When I was a kid I lived in a house in the hills on the south side of the valley with a view across it to the mountains, several miles away, and I remember watching the distant lights of Sierra Madre and its neighboring towns come on in the evening. We drove through the town a couple of times in those days, but I didn't get very familiar with it until I was older. Some friends used to play jazz at one of the local bars one night a week, and I frequently made the trip there with them. I developed an affection for the odd little town, which always had a vaguely bohemian air about it despite most of its residents being fairly well-to-do.
There were quite a few of Victorian houses there, and a large number of California bungalows of the arts-and-crafts era, and above the town was Sierra Madre Canyon, which was long a refuge of artists and bohemians of various sorts. There were oak trees everywhere, and still are judging from the photos in the blog. It was one of those places where dogs were allowed to roam free but seldom bothered any of their fellow pedestrians. Lacking through roads to the more distant suburbs the street were usually quiet. Even the small business district had little traffic.
Fans of the original version of Invasion of the Body Snatchers might recognize the place, as much of the movie was filmed there. The little triangular park seen in the movie is right in the center of the town and is a remnant of the Pacific Electric Railway, the interurban trolley system that once provided metropolitan Los Angeles with more-or-less rapid transit. The triangle originally housed the line's station, right at the end of the Sierra Madre line.
The blog includes a photo of the town's cemetery, a rather rustic place full of carved headstones and the ubiquitous oak trees. The drummer in the band I used to see carved a number of those headstones, stone carving being his day job. The cemetery also has a movie connection. Some of the scenes in Hitchcock's Family Plot were filmed there. If I could afford it (and if there's still room in it,) I'd like to be buried there. It still looks like a traditional cemetery, and it would be nice to have my cadaver molder within sight of my childhood home across the valley.
The landscape of Sierra Madre is very green in the photos, but it might not be much longer. A couple of days ago the state's Water Resources Board said that California has one year's worth of water left in storage, and new restrictions on water use have been imposed statewide. My guess is that they aren't strict enough. People will still be allowed to water their lawns twice a week, for example, and I doubt that will do much to stave off the crisis. We should really be considering the likelihood that chronic drought and little winter snowfall are going to be the new normal. It's probably time for Californians to give up the private lawns and other thirsty vegetation and plant something more drought tolerant.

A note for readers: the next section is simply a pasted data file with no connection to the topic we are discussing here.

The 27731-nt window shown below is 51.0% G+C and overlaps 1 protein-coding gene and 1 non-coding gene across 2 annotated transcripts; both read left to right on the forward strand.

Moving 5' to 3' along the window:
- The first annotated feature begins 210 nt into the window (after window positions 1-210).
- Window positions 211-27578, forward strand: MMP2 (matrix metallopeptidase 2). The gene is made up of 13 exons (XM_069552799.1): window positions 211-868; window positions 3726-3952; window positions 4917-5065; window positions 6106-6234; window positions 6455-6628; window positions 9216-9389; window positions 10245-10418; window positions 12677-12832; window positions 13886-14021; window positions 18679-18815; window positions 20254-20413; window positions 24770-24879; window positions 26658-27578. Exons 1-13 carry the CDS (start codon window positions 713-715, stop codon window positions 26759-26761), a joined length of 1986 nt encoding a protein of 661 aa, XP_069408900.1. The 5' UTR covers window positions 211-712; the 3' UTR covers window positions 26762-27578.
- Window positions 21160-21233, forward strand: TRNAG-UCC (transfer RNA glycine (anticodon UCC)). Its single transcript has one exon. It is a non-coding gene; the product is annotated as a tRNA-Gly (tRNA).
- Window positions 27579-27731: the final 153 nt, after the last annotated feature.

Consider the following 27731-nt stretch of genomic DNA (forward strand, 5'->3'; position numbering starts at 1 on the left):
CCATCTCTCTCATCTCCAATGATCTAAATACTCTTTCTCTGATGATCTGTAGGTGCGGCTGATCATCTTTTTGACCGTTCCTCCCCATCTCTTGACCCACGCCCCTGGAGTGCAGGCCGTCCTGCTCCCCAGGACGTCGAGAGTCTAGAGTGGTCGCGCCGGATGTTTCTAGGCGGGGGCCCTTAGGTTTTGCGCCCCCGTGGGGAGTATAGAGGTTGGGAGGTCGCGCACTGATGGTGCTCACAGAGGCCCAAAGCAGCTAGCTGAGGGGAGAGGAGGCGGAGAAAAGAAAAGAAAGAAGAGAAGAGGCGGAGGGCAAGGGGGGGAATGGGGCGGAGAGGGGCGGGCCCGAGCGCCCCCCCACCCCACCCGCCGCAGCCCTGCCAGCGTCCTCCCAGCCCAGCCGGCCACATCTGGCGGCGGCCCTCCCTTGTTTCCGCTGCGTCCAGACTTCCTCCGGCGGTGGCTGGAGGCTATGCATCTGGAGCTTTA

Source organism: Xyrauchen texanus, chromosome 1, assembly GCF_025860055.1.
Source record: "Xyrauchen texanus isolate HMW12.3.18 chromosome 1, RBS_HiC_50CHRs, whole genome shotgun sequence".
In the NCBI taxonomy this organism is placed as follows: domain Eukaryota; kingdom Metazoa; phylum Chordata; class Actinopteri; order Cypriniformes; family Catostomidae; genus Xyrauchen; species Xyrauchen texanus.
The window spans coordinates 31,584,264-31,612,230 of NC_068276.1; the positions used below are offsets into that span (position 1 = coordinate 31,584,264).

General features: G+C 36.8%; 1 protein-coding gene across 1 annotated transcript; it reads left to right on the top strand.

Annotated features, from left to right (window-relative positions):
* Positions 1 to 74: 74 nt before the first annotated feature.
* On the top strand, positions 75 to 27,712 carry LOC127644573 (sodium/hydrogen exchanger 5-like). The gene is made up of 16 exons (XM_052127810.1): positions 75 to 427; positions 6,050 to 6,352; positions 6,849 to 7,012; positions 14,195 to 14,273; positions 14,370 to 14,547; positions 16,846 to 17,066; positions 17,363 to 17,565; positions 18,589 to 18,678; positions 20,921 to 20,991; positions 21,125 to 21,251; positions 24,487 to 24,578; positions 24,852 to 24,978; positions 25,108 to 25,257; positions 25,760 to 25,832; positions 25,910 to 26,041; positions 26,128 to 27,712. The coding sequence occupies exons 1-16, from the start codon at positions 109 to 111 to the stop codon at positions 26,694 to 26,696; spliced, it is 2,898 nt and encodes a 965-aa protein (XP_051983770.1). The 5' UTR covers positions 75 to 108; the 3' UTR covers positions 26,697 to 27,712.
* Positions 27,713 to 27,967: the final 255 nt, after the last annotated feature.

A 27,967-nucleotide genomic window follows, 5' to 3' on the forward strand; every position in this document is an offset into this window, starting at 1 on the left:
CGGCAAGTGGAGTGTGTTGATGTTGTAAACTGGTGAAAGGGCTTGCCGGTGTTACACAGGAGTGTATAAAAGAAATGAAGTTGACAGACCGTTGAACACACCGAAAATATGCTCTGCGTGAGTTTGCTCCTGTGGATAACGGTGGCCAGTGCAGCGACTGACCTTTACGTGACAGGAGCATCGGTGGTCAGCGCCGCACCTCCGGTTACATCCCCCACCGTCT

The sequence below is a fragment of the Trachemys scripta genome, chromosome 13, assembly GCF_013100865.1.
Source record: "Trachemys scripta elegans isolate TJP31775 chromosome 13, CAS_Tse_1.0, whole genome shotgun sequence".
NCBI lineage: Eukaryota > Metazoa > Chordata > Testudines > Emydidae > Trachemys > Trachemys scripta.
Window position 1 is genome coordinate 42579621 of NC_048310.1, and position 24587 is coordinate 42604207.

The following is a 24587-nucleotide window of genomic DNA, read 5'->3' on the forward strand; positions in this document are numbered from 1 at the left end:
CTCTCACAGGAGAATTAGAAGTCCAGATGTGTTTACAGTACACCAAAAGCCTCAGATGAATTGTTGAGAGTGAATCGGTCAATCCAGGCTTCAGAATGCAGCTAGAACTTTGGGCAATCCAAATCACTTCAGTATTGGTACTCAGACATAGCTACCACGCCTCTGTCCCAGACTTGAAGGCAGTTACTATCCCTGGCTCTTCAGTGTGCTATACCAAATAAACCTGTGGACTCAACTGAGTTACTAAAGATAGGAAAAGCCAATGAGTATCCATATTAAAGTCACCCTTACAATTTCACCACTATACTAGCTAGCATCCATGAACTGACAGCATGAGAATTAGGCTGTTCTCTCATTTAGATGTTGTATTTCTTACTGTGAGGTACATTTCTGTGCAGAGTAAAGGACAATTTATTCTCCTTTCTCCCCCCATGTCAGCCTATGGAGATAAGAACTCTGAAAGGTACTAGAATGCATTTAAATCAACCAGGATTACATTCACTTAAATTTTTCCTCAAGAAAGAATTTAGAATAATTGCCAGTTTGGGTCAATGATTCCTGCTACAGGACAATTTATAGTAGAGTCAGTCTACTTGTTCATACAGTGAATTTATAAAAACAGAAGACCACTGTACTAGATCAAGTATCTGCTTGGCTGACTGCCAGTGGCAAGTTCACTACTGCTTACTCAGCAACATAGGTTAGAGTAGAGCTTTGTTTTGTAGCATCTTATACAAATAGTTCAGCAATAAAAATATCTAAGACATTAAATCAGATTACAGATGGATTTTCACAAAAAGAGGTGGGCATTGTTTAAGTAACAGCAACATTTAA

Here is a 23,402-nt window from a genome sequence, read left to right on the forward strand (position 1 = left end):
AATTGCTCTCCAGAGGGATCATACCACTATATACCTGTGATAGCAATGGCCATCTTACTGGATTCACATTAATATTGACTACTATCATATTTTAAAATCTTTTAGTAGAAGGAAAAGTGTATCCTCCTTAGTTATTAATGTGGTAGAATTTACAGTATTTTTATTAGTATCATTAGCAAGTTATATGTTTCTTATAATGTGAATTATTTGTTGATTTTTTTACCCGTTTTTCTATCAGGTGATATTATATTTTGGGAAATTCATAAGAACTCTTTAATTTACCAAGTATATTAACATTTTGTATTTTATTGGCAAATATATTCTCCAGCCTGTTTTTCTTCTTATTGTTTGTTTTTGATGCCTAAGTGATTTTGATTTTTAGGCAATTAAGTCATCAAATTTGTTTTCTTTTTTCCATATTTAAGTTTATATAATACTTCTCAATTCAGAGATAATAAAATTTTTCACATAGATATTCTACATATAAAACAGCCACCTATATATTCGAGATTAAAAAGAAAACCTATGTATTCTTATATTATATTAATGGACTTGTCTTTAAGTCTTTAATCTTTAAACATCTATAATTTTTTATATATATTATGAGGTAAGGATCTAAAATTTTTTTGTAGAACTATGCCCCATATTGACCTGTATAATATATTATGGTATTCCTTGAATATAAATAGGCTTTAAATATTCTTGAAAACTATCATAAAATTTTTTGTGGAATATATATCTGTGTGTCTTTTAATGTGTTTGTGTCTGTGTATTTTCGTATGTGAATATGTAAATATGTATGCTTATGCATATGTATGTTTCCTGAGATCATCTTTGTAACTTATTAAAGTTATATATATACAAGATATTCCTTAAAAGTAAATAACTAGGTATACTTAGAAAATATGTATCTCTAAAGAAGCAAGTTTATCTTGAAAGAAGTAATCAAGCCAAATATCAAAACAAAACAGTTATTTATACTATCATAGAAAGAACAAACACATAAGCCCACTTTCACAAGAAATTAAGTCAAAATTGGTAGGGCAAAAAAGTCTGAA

For now, my lawns are still green, but I don't intend to water either of them this year. For the last couple of years I've let the front lawn die back but kept at least part of the back lawn green, but it's time to go totally brown. I should probably get rid of the oleander bushes in the back yard, too, as they are real water hogs. So are some of the other shrubs. I'd go with drought tolerant native manzanita in their place were it not for the fact that manzanita tends to explode (I mean literally explode, going from smoking to a ball of fire several times as large as the bush itself in an instant) when it gets near a fire, and that's something I don't want to see. It's too bad, because a nicely trimmed manzanita is actually an attractive plant.
I'm going to use the bit of daylight left to look at the poor lilacs in the back yard. There are very few blossoms this year. There were going to be more, but a couple of cold nights and that bit of rain last week killed a lot of them off. They bloomed too early this year. A lot of things bloomed too early this year. It's going to be a dull spring that starts tomorrow.